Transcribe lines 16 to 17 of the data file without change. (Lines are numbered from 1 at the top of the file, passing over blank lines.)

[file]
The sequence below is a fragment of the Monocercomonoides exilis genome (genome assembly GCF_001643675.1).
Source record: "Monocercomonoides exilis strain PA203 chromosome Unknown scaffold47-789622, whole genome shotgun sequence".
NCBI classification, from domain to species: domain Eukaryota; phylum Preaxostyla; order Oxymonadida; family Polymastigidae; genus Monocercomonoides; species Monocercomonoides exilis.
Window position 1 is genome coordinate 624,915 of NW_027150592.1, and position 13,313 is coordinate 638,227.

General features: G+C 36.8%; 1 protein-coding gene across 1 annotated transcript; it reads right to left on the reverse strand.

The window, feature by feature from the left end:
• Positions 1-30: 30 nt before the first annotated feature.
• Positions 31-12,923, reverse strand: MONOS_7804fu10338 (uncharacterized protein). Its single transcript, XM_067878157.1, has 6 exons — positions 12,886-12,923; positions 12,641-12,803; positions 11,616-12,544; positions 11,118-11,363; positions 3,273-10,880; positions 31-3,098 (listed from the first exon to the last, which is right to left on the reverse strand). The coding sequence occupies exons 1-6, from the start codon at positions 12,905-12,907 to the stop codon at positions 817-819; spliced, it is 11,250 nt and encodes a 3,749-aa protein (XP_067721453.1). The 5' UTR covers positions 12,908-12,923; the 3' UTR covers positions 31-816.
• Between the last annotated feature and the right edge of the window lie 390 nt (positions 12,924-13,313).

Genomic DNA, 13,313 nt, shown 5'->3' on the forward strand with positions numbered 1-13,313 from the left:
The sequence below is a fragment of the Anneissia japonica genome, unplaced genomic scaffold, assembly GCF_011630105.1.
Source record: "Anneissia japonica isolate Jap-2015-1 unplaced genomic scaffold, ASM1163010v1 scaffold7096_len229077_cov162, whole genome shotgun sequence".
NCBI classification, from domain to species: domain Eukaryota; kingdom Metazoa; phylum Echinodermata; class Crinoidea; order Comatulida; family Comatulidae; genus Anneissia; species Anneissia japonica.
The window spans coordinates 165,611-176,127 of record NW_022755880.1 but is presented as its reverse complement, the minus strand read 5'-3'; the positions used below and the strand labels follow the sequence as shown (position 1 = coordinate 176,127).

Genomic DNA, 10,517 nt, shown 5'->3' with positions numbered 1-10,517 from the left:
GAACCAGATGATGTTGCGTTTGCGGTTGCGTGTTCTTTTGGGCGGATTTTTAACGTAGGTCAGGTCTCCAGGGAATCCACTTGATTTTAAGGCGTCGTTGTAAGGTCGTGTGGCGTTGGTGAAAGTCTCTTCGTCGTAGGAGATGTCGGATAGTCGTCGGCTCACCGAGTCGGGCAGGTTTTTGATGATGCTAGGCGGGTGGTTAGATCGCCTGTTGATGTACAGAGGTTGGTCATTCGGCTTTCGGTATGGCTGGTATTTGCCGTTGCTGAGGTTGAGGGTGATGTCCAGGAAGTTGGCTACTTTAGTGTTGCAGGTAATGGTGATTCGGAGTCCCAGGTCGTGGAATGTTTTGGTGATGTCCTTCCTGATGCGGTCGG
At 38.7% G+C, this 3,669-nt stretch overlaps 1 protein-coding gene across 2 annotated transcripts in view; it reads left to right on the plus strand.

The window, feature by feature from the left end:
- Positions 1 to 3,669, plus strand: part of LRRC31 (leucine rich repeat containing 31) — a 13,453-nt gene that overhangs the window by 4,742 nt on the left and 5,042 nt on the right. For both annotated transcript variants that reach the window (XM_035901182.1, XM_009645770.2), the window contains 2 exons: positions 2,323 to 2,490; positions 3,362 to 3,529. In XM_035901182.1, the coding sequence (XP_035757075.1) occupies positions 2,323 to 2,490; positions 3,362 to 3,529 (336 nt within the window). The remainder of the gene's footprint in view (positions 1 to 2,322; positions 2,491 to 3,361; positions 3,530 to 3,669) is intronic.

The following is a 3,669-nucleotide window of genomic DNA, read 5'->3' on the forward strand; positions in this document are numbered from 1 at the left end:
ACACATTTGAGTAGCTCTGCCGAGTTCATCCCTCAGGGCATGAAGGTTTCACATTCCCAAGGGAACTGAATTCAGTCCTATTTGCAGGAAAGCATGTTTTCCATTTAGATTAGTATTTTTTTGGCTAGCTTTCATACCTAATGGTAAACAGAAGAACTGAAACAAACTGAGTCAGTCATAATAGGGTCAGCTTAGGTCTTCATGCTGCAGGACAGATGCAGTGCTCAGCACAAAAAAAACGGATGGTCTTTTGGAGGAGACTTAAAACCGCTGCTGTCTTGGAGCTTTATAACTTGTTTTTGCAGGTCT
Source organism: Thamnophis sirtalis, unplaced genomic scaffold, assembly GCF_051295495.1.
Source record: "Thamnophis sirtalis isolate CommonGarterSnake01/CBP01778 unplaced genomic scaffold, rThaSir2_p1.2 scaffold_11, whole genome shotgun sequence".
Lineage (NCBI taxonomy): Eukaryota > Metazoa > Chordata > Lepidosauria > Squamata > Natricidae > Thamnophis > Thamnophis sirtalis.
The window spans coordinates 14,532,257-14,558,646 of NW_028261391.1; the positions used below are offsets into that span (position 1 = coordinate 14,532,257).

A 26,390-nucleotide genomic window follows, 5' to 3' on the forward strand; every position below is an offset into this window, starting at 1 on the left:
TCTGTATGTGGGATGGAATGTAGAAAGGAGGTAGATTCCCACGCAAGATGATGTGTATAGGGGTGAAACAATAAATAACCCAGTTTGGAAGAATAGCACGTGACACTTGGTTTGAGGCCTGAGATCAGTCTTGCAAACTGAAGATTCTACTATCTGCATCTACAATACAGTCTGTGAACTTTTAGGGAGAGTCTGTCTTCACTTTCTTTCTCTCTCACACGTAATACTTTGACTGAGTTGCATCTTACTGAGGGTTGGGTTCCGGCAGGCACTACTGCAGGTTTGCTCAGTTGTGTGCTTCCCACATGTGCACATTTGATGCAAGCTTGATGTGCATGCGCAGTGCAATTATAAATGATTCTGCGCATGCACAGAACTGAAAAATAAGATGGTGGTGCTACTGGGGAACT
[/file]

GAACCAGATGATGTTGCGTTTGCGGTTGCGTGTTCTTTTGGGCGGATTTTTAACGTAGGTCAGGTCTCCAGGGAATCCACTTGATTTTAAGGCGTCGTTGTAAGGTCGTGTGGCGTTGGTGAAAGTCTCTTCGTCGTAGGAGATGTCGGATAGTCGTCGGCTCACCGAGTCGGGCAGGTTTTTGATGATGCTAGGCGGGTGGTTAGATCGCCTGTTGATGTACAGAGGTTGGTCATTCGGCTTTCGGTATGGCTGGTATTTGCCGTTGCTGAGGTTGAGGGTGATGTCCAGGAAGTTGGCTACTTTAGTGTTGCAGGTAATGGTGATTCGGAGTCCCAGGTCGTGGAATGTTTTGGTGATGTCCTTCCTGATGCGGTCGG
At 38.7% G+C, this 3,669-nt stretch overlaps 1 protein-coding gene across 2 annotated transcripts in view; it reads left to right on the plus strand.